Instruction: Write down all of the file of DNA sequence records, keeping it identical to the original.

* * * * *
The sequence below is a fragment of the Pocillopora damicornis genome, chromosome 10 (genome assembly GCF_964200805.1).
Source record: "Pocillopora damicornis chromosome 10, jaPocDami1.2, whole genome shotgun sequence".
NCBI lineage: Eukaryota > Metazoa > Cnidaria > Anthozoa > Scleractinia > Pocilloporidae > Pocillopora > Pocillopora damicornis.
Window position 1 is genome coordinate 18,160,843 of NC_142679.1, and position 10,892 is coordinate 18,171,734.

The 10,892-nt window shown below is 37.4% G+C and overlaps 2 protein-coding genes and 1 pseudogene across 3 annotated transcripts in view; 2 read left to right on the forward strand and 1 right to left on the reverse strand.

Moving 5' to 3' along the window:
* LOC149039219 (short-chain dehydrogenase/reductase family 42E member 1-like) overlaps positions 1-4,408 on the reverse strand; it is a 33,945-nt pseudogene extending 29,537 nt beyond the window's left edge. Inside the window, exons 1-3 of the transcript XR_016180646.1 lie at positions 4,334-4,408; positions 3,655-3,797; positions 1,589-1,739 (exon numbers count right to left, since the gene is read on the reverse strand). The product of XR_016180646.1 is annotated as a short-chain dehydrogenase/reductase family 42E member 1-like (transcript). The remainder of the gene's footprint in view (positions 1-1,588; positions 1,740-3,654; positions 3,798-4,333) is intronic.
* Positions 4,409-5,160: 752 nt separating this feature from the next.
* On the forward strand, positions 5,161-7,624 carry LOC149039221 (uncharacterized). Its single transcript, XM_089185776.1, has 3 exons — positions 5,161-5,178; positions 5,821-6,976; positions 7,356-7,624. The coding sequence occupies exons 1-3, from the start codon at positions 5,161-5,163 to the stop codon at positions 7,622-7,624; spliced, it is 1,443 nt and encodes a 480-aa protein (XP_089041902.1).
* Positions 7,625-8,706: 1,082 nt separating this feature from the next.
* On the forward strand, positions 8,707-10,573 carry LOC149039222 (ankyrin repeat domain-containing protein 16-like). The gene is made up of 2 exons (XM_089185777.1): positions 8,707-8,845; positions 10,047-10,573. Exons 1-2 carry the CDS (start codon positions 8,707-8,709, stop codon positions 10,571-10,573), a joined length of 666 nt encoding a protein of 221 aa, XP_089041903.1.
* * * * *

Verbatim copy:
The sequence below is a fragment of the Pocillopora damicornis genome, chromosome 10 (genome assembly GCF_964200805.1).
Source record: "Pocillopora damicornis chromosome 10, jaPocDami1.2, whole genome shotgun sequence".
NCBI lineage: Eukaryota > Metazoa > Cnidaria > Anthozoa > Scleractinia > Pocilloporidae > Pocillopora > Pocillopora damicornis.
Window position 1 is genome coordinate 18,160,843 of NC_142679.1, and position 10,892 is coordinate 18,171,734.

The 10,892-nt window shown below is 37.4% G+C and overlaps 2 protein-coding genes and 1 pseudogene across 3 annotated transcripts in view; 2 read left to right on the forward strand and 1 right to left on the reverse strand.

Moving 5' to 3' along the window:
* LOC149039219 (short-chain dehydrogenase/reductase family 42E member 1-like) overlaps positions 1-4,408 on the reverse strand; it is a 33,945-nt pseudogene extending 29,537 nt beyond the window's left edge. Inside the window, exons 1-3 of the transcript XR_016180646.1 lie at positions 4,334-4,408; positions 3,655-3,797; positions 1,589-1,739 (exon numbers count right to left, since the gene is read on the reverse strand). The product of XR_016180646.1 is annotated as a short-chain dehydrogenase/reductase family 42E member 1-like (transcript). The remainder of the gene's footprint in view (positions 1-1,588; positions 1,740-3,654; positions 3,798-4,333) is intronic.
* Positions 4,409-5,160: 752 nt separating this feature from the next.
* On the forward strand, positions 5,161-7,624 carry LOC149039221 (uncharacterized). Its single transcript, XM_089185776.1, has 3 exons — positions 5,161-5,178; positions 5,821-6,976; positions 7,356-7,624. The coding sequence occupies exons 1-3, from the start codon at positions 5,161-5,163 to the stop codon at positions 7,622-7,624; spliced, it is 1,443 nt and encodes a 480-aa protein (XP_089041902.1).
* Positions 7,625-8,706: 1,082 nt separating this feature from the next.
* On the forward strand, positions 8,707-10,573 carry LOC149039222 (ankyrin repeat domain-containing protein 16-like). The gene is made up of 2 exons (XM_089185777.1): positions 8,707-8,845; positions 10,047-10,573. Exons 1-2 carry the CDS (start codon positions 8,707-8,709, stop codon positions 10,571-10,573), a joined length of 666 nt encoding a protein of 221 aa, XP_089041903.1.